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Obsession with eco-friendly schemes to blame for costly fiasco run by DUP, says Wilson

By Linda Stewart

Published 06/07/2016

Sammy Wilson branded the non-domestic Renewable Heat Incentive (RHI) programme a “recipe for wasteful spending” after a Audit Office report revealed it was being abused
Sammy Wilson branded the non-domestic Renewable Heat Incentive (RHI) programme a “recipe for wasteful spending” after a Audit Office report revealed it was being abused

Sammy Wilson has blamed an obsession with eco-friendly energy for an out-of-control scheme that will cost the taxpayer more than £1bn, even though his DUP colleagues oversaw it.

The East Antrim MP branded the non-domestic Renewable Heat Incentive (RHI) programme a “recipe for wasteful spending” after a Audit Office report revealed it was being abused.

The scheme, now closed, encouraged the installation of costly green heating systems by paying a tariff per kilowatt of heat burned over a 20-year period.

But a failure by Stormont to control the programme led to a huge layout of cash, with one farmer allegedly in line to receive £1m of public money over the next two decades for heating an empty shed.

Last night, Mr Wilson said some MLA were obsessed with green energy.

“It was inevitable that the enthusiasm to make sure that Northern Ireland did not fall behind the rest of the UK in promoting RHIs (would result in) mistakes,” he added.

“Whether it was planning policy, environmental policy, energy policy or even rating policy, there was an insistence that priority be given to renewables. The impacts were never properly scrutinised for fear of being labelled a global warming denier.”

Mr Wilson claimed the result was incentive schemes that distorted the energy market, making it cheaper to waste energy than conserve it, as well as giant wind turbines destroying the views in some of the most beautiful areas of the country.

“Whilst I recognise that most of the policy direction has come from the EU and Westminster, the fact is that green-obsessed Assembly members did little to question  policies or use what little powers they had to slow them down,” he said.

“In years to come, I have no doubt that people looking at the huge subsidies we are now asking consumers to pay for renewable energy across the UK will ask what kind of madness overtook decision-makers.

“As the Assembly contemplates how the mistakes are paid for, a starting point may be to insist that any incentives are only paid when it can be shown that the heating of a building is essential for its productive use.”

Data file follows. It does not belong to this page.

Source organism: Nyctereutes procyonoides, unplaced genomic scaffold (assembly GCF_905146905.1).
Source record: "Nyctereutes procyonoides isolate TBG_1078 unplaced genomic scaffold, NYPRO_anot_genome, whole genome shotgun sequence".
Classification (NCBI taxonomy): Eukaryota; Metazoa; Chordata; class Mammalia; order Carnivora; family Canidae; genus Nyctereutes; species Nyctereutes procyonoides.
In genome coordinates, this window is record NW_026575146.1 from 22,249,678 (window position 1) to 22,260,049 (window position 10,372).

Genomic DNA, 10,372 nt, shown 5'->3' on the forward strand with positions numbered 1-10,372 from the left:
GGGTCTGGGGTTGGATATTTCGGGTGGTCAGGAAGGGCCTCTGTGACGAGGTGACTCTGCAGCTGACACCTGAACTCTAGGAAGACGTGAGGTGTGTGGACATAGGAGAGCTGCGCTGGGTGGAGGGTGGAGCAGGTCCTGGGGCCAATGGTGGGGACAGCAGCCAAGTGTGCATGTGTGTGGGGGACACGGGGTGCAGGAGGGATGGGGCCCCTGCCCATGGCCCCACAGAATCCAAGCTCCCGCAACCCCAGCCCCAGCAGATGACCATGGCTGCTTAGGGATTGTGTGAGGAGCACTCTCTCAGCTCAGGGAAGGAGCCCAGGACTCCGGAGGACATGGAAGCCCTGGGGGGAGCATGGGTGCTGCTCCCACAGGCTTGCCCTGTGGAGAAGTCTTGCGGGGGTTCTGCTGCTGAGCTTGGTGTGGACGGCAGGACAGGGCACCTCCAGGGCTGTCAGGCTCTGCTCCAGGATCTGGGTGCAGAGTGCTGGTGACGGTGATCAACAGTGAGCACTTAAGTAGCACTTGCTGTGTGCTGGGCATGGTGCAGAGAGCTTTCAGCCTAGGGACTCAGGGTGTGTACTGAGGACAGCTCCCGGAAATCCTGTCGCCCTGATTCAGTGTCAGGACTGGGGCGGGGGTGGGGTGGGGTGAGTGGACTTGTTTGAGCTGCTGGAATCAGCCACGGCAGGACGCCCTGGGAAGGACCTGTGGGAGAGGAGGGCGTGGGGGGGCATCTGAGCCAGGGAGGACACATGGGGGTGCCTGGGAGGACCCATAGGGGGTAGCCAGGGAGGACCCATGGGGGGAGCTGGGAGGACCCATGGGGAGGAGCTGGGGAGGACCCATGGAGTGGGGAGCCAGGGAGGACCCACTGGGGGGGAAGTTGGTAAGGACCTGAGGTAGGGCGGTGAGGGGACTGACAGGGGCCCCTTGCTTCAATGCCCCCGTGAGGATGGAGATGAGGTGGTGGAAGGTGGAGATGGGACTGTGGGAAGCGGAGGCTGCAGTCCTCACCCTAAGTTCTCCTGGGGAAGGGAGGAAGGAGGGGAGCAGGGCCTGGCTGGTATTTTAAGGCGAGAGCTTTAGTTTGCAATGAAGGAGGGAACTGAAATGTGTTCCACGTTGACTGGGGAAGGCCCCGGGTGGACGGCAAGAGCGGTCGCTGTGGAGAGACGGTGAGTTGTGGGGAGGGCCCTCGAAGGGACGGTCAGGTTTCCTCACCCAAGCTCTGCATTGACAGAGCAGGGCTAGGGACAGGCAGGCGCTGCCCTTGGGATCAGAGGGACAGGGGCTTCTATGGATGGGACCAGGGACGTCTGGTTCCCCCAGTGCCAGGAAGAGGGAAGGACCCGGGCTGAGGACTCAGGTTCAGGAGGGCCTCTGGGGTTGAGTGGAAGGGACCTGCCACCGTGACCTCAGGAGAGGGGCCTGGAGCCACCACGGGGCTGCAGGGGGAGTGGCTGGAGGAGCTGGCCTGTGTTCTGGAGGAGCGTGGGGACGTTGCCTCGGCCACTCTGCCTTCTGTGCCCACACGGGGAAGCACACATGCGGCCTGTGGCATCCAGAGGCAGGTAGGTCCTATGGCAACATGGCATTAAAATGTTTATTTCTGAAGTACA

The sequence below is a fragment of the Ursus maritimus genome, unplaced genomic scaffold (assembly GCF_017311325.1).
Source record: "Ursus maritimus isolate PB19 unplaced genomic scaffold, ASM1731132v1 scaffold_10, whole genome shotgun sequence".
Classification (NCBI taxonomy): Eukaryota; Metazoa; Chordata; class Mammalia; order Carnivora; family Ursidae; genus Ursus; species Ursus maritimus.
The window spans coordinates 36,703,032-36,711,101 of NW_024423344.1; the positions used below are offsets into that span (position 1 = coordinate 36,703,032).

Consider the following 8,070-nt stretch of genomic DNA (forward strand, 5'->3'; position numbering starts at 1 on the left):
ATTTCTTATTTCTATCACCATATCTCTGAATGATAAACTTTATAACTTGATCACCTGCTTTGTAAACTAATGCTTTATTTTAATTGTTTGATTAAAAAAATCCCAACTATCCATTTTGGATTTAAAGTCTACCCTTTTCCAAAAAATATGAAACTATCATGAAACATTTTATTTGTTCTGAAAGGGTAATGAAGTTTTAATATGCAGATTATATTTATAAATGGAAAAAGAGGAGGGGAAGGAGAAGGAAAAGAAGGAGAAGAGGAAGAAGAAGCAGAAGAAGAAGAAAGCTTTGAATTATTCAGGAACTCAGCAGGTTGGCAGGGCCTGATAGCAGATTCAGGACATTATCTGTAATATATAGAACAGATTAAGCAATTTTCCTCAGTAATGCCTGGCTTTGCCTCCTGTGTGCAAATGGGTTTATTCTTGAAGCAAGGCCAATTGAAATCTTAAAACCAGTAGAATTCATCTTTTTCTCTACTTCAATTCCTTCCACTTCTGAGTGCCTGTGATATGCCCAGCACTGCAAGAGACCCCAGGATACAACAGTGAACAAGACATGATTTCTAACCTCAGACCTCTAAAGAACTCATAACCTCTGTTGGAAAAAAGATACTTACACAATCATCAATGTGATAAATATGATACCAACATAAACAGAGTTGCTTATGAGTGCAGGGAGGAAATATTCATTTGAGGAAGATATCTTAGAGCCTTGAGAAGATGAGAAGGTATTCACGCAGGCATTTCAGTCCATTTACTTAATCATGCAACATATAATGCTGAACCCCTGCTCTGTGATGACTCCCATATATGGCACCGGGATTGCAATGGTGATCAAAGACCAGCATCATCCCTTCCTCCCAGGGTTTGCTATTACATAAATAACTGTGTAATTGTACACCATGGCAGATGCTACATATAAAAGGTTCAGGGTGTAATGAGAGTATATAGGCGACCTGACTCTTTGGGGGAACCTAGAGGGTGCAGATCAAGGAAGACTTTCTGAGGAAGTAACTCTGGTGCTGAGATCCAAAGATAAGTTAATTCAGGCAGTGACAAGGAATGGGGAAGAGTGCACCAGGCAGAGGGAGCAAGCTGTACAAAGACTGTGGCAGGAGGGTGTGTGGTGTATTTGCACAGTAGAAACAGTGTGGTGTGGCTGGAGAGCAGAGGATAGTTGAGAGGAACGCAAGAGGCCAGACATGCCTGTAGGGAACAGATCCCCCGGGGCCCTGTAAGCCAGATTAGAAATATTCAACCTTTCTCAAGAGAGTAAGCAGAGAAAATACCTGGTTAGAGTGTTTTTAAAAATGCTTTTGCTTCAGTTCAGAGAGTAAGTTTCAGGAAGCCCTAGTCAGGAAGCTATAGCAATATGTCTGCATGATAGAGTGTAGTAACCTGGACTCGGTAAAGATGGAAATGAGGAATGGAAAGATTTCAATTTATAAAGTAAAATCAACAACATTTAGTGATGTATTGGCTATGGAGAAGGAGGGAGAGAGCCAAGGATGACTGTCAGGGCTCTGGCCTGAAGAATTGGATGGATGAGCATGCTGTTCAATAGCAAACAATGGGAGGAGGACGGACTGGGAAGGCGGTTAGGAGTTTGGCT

However, critics accused Mr Wilson of “throwing up all sorts of smokescreens” and called for party colleagues Arlene Foster and Jonathan Bell to account for what happened when they ran the Department of Enterprise, Trade and Investment (DETI), which oversaw the debacle.

Ulster Unionist economy spokesperson Steve Aiken said: “What he cannot deny is that the fiasco revealed in the Audit Office report was presided over ministers from the DUP.

“Both Arlene Foster and Jonathan Bell, as former DETI Ministers, need to account for their action or lack of action when they were in charge of the department. This is also the case for the permanent secretary.

“In terms of the RHI, the fact is that the financial catastrophe that has occurred here with the now-suspended scheme did not occur in the rest of the UK

“To quote the auditor general, ‘The fact that the department decided not to mirror the spending controls in Great Britain has led to a very serious ongoing impact on the budget, and the lack of controls over the funding has meant that value for money has not been achieved, and it facilitated spending which was potentially vulnerable to abuse’.

“We are now left with a massive bill for Northern Ireland taxpayers and an enormous hole where Stormont’s energy policy should be.”

Auditor general Kieran Donnelly said that Northern Ireland’s block grant could be hit for hundreds of millions of pounds over the next 20 years after the DETI’s failure to control costs.

He added that the scheme was designed without viable cost controls when it was set up, which led to commitments that exceeded the maximum amount the Treasury was prepared to fund.

DUP Economy Minister Simon Hamilton described the findings as deeply shocking, cataloguing “multiple failings in the design and administration of this scheme”. “The potential ongoing costs of this scheme to taxpayers are incredible, and the accusations of fraud will be rigorously investigated,” he said.

“Whether it is the absence of tiered tariffs or controls on costs, at various stages of the scheme there were serious systemic failings, and opportunities were missed to remediate the situation by those directly responsible for administering the scheme.”

Mr Hamilton added that external consultants were being appointed to conduct inspections of installations to ensure they met the spirit and letter of the scheme, and warned that any fraud would be firmly dealt with.

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